Step 1: Stuff You Will Need
you will need
1. belt sander, with 40, 80 and 120 grit belts
2. 40, 80 ,120, 240 grit sand paper
3. jigsaw with a new blade.
4. sash clamps
5. a large weight
6. good quality wood glue
8. furniture oil
9. clean rags.
10. around 3 hours plus 24 hours for glue to dry
Step 2: Choosing the Planks
I also noticed that I couldn't just grab just any planks an expect them to fit together, as shown in the photos there were very large gaps, between the pieces I wanted to use.
It was about now that I really wish that I paid a bit more attention to how the barrel came apart, well at lest numbered the planks before I cut them.
In the end I had to carefully look at the marks on the planks and put them back together the same way they came off the barrel
Step 3: Glueing the Planks
I used a couple of sash clamps, with some large containers of water on top to clamp the wood while the glue was drying.
I was thinking of using dowels to hold the planks in place but as everything is curved I could see than it would be very difficult to get every thing lined up so I made sure I used a high quality wood glue as the cheap stuff would probably let go if the bowl was dropped.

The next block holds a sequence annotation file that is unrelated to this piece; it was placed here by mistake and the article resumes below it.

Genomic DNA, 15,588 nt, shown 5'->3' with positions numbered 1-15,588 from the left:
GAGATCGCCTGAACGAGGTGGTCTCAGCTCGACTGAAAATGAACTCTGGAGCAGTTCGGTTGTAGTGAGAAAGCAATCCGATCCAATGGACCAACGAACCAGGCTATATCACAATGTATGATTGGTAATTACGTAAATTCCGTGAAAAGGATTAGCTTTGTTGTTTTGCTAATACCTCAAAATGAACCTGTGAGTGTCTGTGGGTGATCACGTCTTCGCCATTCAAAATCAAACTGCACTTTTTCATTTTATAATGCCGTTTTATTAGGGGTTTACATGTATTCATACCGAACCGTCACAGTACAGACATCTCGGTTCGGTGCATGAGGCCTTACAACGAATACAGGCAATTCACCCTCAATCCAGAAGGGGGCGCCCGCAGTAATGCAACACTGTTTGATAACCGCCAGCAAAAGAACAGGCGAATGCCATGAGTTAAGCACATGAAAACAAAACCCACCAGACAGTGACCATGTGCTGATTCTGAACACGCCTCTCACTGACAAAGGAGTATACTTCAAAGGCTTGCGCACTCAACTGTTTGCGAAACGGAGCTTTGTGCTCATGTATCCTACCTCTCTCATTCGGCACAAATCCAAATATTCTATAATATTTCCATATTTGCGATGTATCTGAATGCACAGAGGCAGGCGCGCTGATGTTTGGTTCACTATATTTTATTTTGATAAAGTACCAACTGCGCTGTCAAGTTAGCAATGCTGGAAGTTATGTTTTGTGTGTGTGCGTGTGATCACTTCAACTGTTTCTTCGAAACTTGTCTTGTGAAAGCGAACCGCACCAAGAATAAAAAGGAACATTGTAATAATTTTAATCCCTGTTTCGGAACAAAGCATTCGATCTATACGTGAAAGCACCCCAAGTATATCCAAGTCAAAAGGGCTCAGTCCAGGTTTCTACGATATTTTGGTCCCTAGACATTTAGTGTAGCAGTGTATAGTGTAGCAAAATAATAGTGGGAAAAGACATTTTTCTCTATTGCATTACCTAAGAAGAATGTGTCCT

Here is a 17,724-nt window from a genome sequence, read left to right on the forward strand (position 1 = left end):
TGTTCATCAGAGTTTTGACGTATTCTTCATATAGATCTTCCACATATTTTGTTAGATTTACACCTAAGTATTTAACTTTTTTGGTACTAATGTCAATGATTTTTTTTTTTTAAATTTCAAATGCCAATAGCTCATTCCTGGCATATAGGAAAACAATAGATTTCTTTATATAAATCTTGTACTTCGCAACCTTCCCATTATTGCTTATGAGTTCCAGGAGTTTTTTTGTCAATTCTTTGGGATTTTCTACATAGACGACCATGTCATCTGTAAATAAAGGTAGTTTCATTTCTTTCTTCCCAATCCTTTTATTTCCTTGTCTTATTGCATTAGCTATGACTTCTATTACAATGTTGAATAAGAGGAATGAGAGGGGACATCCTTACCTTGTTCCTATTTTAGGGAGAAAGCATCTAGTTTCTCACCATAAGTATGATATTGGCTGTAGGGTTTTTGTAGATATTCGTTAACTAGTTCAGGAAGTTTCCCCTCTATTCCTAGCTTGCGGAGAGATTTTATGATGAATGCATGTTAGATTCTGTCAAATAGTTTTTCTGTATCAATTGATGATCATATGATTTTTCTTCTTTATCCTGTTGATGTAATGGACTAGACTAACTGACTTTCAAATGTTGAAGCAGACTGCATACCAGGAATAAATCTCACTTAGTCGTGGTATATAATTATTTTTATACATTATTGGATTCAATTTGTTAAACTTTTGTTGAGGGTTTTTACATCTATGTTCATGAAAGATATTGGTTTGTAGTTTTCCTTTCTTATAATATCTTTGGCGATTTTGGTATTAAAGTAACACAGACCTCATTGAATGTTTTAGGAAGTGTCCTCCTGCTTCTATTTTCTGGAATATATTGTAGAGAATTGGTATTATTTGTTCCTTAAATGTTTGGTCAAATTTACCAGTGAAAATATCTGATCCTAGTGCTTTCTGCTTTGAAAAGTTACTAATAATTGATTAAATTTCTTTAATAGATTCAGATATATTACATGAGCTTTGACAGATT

Once the weight was on the top it was easy to adjust the clamps, or give the planks a tap with a hammer to get everything in the right position.
Then I had to wait 24 hour for the glue to have full strength.
Step 4: Marking Out
If you want a perfectly symmetrical bowl it would have to be cut from the centre of the barrel.
As I don't have that option, I marked the centre of the bowl and then measured from the centre to the outer edge on the narrow end.
I then marked out that measurement on the wide end, I had to cut to tapered strips off the sides to make the bowl look right.
I also marked out some curves on the corners to get rid of the sharp ends.
Step 5: Cutting Out the Shape
This time I used a high quality German blade, It was much easier to control and I got a much better finish.
I found to cut the curves it was best to cut the corners off at 45 degrees first and then have another go at it.
Because of the shape of the bowl is hard to clamp down I got an assistant to hang on to the other end when sawing and sanding.
Step 6: Stop the Wobble
You would of probably guessed that I need to do something to the bottom to stop the bowl from wobbling, I have an electric plane so I flatten the bottom out. A hand plane would also do the same job.
Step 7: Filling Gaps
I just filled the gaps with glue, waited a couple minutes for the glue to get in and then sanded. The sanding dust gets in the glue and fills the gap.
Step 8: Sanding
The inside was painful as I has to use the roller on the belt sander and go across the grain, as the shape of the bowl would not allow the belt sander to be used flat.
I used three 40 grit belts to get it right as oak is hard and the inside had quite a few humps in it.
Step 9: More Sanding
I then used 80 and 120 grit belts and hand sanded the bowl with 240 grit paper
Step 10: Finishing Off
The bowl is also very tactile and everyone who sees it want to touch it.
Don't like fruit? you could put your keys, phone, glasses and wallet in there.